U.S. President Donald Trump continued that failure, and now 1 in 5 North America-based companies report that Chinese hackers have stolen intellectual property, including information with direct military applications—as observed by senior American military officials in staff-to-staff visits with their Chinese counterparts in China. China’s long-term plans for extending its full-spectrum warfare may be even more threatening. The Trump administration has been clumsy, but it is correct to be deeply concerned about TikTok, WeChat, Huawei, and other Chinese technology platforms and companies, which are all potent intrusive threats to the United States and its allies.

In short, it is clear that China won round one of full-spectrum warfare. It is Russia, however, that has taken round two. As retired Lt. Gen. James Clapper, a former director of national intelligence, states in his book, Facts and Fears, if not for Russian meddling, Hillary Clinton would be president.

In Europe, Russia meddled in elections across the continent on behalf of populists. And British officials have been even more feckless than American counterparts in doing something serious about Russia’s massive interference in the United Kingdom’s Brexit vote, which saw millions of instances of misinformation spread in the four weeks leading up to the vote.

And further afield, Russia allegedly paid the Taliban bounties for killing U.S. and British soldiers, has largely displaced the United States in Syria after Trump’s ill-advised abandonment of the Kurds, has intervened in Libya, and has sold Turkey, a NATO ally, its S-400 anti-aircraft missile system. More recently, Russia has gained momentum in the Balkans and Central Europe, with pro-Western governments getting the boot from office in Kosovo and Montenegro. And in the last few weeks, Russia has been helping Armenia in its war with Azerbaijan over Nagorno-Karabakh.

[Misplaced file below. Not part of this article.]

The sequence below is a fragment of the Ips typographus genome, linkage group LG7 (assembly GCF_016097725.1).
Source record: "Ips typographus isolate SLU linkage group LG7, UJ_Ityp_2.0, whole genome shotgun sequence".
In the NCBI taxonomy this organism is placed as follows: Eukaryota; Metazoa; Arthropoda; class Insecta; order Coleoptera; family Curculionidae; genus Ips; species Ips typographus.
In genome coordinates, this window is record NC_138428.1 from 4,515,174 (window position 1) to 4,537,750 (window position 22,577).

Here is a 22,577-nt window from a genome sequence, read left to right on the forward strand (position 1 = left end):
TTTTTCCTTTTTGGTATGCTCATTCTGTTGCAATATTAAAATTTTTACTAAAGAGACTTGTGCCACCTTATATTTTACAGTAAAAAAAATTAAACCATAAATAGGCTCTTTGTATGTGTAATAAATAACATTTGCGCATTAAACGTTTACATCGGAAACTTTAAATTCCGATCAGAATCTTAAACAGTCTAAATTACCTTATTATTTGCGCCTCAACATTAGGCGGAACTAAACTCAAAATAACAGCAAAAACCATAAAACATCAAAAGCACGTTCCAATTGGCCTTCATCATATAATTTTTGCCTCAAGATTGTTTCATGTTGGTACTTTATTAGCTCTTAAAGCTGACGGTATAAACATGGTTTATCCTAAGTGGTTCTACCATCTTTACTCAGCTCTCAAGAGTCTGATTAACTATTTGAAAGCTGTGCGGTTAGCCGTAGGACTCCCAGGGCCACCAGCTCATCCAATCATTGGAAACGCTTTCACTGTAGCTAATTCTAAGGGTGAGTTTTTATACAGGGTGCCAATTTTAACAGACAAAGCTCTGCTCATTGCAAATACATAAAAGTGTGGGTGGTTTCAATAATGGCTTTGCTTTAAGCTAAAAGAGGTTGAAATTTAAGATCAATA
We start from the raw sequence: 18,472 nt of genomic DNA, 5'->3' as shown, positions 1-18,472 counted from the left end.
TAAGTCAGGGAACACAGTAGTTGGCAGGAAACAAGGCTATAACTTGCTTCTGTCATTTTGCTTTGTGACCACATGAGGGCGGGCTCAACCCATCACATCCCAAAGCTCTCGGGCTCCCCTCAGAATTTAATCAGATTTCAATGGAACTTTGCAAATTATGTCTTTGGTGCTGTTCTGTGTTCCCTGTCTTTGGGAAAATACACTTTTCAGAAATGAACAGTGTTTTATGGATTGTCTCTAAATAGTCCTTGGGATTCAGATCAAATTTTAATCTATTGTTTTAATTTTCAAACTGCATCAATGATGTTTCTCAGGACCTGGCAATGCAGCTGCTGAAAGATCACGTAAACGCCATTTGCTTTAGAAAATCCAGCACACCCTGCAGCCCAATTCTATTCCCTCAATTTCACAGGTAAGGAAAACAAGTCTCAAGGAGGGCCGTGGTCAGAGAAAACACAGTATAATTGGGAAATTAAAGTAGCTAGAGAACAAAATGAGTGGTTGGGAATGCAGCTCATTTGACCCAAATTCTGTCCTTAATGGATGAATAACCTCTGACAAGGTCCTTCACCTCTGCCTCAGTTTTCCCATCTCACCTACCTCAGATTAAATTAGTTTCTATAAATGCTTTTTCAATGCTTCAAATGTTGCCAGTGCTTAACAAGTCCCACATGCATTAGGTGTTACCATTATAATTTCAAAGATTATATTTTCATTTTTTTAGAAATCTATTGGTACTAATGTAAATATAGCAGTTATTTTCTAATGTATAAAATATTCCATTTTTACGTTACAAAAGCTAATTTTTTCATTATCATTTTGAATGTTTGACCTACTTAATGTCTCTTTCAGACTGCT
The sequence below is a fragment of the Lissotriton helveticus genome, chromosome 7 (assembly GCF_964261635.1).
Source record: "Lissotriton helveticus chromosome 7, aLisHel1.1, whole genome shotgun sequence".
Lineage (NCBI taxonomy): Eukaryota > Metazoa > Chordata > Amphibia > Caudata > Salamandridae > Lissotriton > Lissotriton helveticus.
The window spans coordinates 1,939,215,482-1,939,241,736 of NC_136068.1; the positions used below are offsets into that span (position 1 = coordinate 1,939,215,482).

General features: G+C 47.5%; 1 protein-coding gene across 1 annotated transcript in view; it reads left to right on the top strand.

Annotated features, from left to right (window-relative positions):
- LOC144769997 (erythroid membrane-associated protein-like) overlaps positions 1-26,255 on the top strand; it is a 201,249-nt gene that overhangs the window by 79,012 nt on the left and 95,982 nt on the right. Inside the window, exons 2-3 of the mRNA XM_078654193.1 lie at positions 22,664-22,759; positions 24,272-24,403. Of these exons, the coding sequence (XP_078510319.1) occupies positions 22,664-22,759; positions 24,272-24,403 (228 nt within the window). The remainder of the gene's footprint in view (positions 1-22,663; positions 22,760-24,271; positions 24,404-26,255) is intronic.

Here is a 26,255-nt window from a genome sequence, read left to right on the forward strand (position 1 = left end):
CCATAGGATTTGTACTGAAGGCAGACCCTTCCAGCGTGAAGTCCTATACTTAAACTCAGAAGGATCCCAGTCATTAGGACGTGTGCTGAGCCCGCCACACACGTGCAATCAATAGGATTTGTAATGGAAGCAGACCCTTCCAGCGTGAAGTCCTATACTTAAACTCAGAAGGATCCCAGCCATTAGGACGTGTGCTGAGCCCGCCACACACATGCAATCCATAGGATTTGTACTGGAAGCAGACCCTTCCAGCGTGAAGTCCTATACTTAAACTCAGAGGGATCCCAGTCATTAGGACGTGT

And that brings us to round three. Back in the United States, senior former officials such as Sam Nunn, Ernest Moniz, Matthew Rojansky, and Thomas Graham, as well as think tanks around the world including the Nuclear Threat Initiative, the European Leadership Network, and the International Affairs Institute in Italy, suggest everything from working more forthrightly with Russia to accommodating it by doing the unthinkable and trading Crimea for the Donbass region of eastern Ukraine.

Were the United States to do any of this, it would hand round three to Russia as well, a thorough boiling of the American frog. Instead, the next administration should hold Russia’s feet to the fire by targeting the personal assets of top Russian officials, augmenting allied forces in Europe with multiple new battalions of troops and a range of permanently placed offensive weapons systems, forging a full-court press to bring populist Russian-leaning regimes back into the fold of the Western alliance, fortifying air- and sea-based weapons systems in the Indo-Pacific aimed at China, and joining with all allies in reinvigorating NATO and the European Union.

Russian President Vladimir Putin has called for a truce with the United States concerning election interference and has begun to hedge Russia’s bets by praising Democratic candidate Joe Biden. China is likely to follow suit. But the next U.S. administration cannot forget the severe damage both countries have done to the United States and its friends. The next president must ensure that the United States and the West win round three of the new era of full-spectrum warfare.

Jeffrey A. Stacey is a former official in the State Department from the Obama administration. He is author of Integrating Europe from Oxford University Press and the forthcoming Rise of the East, End of the West? Twitter: @JeffreyAStacey